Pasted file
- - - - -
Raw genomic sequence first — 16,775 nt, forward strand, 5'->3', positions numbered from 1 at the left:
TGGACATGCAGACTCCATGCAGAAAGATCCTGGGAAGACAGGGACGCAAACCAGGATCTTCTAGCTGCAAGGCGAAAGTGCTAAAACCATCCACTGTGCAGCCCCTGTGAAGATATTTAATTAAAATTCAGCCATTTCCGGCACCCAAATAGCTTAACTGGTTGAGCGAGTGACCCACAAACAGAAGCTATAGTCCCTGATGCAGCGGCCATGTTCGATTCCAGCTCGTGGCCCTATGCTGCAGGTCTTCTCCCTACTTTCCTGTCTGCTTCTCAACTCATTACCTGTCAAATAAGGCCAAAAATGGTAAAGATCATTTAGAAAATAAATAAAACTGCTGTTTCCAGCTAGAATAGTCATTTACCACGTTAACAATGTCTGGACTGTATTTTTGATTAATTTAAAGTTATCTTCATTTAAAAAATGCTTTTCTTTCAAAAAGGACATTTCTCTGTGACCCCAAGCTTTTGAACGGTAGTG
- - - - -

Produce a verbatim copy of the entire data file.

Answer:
Raw genomic sequence first — 16,775 nt, forward strand, 5'->3', positions numbered from 1 at the left:
TGGACATGCAGACTCCATGCAGAAAGATCCTGGGAAGACAGGGACGCAAACCAGGATCTTCTAGCTGCAAGGCGAAAGTGCTAAAACCATCCACTGTGCAGCCCCTGTGAAGATATTTAATTAAAATTCAGCCATTTCCGGCACCCAAATAGCTTAACTGGTTGAGCGAGTGACCCACAAACAGAAGCTATAGTCCCTGATGCAGCGGCCATGTTCGATTCCAGCTCGTGGCCCTATGCTGCAGGTCTTCTCCCTACTTTCCTGTCTGCTTCTCAACTCATTACCTGTCAAATAAGGCCAAAAATGGTAAAGATCATTTAGAAAATAAATAAAACTGCTGTTTCCAGCTAGAATAGTCATTTACCACGTTAACAATGTCTGGACTGTATTTTTGATTAATTTAAAGTTATCTTCATTTAAAAAATGCTTTTCTTTCAAAAAGGACATTTCTCTGTGACCCCAAGCTTTTGAACGGTAGTG